New Sharia law, harsh penalties, worse to come: Brunei’s human rights review

  • post Type / General news
  • Date / 19 September 2014
Sultan of Brunei and first prime minister, Hassanal Bolkiah, backed the harsh new penal code based on Sharia law

Sultan of Brunei and first prime minister, Hassanal Bolkiah, backed the harsh new penal code based on Sharia law

Earlier this year, Brunei started the process of introducing Sharia law into its penal code. The new Penal Code contains a range of provisions that restrict the right to freedom of thought, conscience and religion. They include harsh penalties for not performing Friday prayers or observing Ramadan and expanded restrictions on the rights of individuals to hold or change their religious beliefs or to speak freely about those beliefs.

The revised laws also criminalize printing, disseminating, importing, broadcasting, and distributing of publications deemed contrary to Sharia. When fully implemented, the code will include the punishment of stoning to death, and the criminalisation and application of the death penalty for consensual sex between adults.

During its Universal Periodic Review at the UN Human Rights Council, the International Humanist and Ethical Union (IHEU) expressed its deep concern at these developments in Brunei and urged it to suspend the implementation of its Penal Code and Brunei to introduce a justice system that is fully compatible with its international human rights commitments.

Our statement delivered by Imogen Schon follows below.

ORAL STATEMENT                               

United Nations Human Rights Council, 27th Session (8th – 26th September 2014)
Speaker: Imogen Schon
Universal Periodic Review (UPR): Brunei

In the UPR report, a majority of States raised serious concerns regarding Brunei’s adoption of the Syariah penal code[1]. We join this chorus. Those who comply with the code, and those who contravene it, are liable to suffer gross human rights violations.

Amongst other infringements, the Syariah penal code disregards Bruneians’ rights to freedom of religion and belief. Brunei’s constitution states that “all…religions may be practised in peace and harmony” [2]. This is not the case. Speaking freely about religious belief, and non-belief, is prohibited[3]. Non-Muslims cannot say ‘Allah’[4]. This may seem innocuous, but Bruneian Christians use ‘Allah’ where in English Christians say ‘God’[5]. Moreover, apostates will lose all rights to custody of children[6]. All this shows the lie that is the constitution’s claim of a life of ‘peace and harmony’ for non-Muslims.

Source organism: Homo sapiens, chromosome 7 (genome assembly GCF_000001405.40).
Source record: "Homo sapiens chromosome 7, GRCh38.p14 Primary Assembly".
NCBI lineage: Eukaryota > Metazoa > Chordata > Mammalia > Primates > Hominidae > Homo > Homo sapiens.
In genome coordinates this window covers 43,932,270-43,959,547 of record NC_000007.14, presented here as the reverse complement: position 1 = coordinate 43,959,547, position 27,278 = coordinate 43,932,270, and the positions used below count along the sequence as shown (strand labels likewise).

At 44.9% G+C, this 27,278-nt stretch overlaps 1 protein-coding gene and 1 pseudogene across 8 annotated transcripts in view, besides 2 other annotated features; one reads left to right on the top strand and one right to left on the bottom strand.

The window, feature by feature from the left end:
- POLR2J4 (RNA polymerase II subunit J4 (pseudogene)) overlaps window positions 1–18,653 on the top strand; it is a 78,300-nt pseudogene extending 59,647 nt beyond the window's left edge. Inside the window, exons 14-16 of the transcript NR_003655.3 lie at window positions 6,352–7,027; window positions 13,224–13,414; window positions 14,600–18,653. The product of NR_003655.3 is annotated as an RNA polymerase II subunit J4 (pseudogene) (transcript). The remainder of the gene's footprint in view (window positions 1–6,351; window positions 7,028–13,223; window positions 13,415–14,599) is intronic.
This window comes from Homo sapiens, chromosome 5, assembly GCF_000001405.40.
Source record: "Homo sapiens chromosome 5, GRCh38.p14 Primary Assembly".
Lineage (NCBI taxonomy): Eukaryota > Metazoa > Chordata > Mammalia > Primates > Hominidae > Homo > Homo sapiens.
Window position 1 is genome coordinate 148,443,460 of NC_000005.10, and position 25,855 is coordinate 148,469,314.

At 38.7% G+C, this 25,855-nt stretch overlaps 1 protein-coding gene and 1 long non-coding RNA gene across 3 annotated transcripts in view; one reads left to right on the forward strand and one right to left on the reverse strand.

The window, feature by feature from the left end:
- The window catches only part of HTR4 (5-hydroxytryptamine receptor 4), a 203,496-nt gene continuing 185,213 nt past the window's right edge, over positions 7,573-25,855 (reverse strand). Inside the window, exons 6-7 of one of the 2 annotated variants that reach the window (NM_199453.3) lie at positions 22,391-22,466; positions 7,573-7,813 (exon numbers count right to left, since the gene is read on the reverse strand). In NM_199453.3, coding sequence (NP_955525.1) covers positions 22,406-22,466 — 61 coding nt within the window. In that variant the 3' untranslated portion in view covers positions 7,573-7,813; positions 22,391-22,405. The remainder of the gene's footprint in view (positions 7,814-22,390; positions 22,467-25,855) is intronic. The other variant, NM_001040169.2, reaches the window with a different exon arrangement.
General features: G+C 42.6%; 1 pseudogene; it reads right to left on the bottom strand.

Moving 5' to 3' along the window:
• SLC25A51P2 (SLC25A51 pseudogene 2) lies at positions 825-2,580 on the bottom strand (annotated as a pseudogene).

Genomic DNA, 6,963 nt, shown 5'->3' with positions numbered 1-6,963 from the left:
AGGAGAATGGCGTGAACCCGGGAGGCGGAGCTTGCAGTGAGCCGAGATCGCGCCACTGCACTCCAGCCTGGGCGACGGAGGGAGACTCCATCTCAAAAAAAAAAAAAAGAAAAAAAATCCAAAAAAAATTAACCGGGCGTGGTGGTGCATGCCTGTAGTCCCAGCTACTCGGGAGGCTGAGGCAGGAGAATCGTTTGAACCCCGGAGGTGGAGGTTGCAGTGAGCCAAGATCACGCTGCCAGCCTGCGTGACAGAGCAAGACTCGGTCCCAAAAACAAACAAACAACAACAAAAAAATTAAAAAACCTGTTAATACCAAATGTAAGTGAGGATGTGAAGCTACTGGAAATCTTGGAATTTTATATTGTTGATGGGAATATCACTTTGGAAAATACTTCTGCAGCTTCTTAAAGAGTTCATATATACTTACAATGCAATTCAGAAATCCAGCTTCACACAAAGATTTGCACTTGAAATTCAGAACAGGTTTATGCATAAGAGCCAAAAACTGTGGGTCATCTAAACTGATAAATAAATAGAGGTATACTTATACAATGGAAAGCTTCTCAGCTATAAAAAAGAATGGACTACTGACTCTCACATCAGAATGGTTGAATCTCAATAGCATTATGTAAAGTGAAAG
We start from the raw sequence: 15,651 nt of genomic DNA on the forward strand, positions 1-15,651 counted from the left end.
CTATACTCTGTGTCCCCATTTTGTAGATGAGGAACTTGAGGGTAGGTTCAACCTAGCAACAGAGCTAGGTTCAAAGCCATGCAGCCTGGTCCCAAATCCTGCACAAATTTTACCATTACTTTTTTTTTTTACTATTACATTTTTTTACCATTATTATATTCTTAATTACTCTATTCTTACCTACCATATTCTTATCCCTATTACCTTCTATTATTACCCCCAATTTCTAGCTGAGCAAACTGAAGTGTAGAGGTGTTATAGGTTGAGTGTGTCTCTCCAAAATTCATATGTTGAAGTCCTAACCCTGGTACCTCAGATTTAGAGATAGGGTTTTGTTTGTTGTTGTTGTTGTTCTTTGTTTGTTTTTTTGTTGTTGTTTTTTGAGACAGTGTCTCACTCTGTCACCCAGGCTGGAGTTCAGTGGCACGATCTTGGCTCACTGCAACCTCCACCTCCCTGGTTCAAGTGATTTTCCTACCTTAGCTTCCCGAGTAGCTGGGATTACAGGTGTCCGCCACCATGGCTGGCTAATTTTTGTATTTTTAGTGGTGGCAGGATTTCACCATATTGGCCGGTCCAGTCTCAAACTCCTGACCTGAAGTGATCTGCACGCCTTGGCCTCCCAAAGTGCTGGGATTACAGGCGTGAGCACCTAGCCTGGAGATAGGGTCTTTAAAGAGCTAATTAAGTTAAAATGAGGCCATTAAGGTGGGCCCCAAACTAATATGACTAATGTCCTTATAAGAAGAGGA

The Syariah penal code threatens all Bruneians’ human rights, but women and children require particular mention. Women not wearing the hijab face up to 6 months in prison and/ or a $1600 fine[7]. If the government’s plans are realised, adulterers will be punished by stoning. Women, including victims of sexual violence and assault, are convicted disproportionately in Brunei’s adultery trials[8]. Finally, marital rape is permitted by the Syariah Code, an abhorrent situation and one which we call upon the government to change immediately.

The code deems children as young as seven criminally responsible, with punishments for minors including life imprisonment and corporal punishment. [9] This violates article 5 of the UDHR, as well as articles 3, 6, 37 and 40 of the UNCRC. We join Germany, Mexico and others in calling on Brunei to raise the age of criminal responsibility, and to prohibit the punishment of minors in this way. [10]

The Syariah Penal Code 2014 is clearly incompatible with international human rights standards and makes a mockery of Brunei’s human rights obligations. We deeply regret the country’s rejection of several states’ recommendations to suspend the Code, and urge Brunei to introduce a justice system that is fully compatible with its international human rights commitments.


[1] A/HRC/27/11, available to download at http://www.ohchr.org/EN/HRBodies/HRC/RegularSessions/Session27/Documents/A_HRC_27_11_ENG.doc

[2] https://www.constituteproject.org/constitution/Brunei_1984.pdf, accessed 15 sept 2014, p.3, s. 3.1

[3] “What Sharia law may bring for non-Muslims in Brunei”, World Watch Monitor, 1 May 2014, https://www.worldwatchmonitor.org/2014/_05/article_3121913.html/, accessed 15 September 2014

[4] Ibid

[5] Ibid

[6] Ibid

[7] Ibid

[8] Day 1/16 Women at risk as Brunei introduces stoning”, Women Living Under Muslim Laws, 25 November 2013, http://www.wluml.org/media/day-116-women-risk-brunei-introduces-stoning, accessed 15 September 2014

[9] A/HRC/27/11, p.18

[10] Ibid

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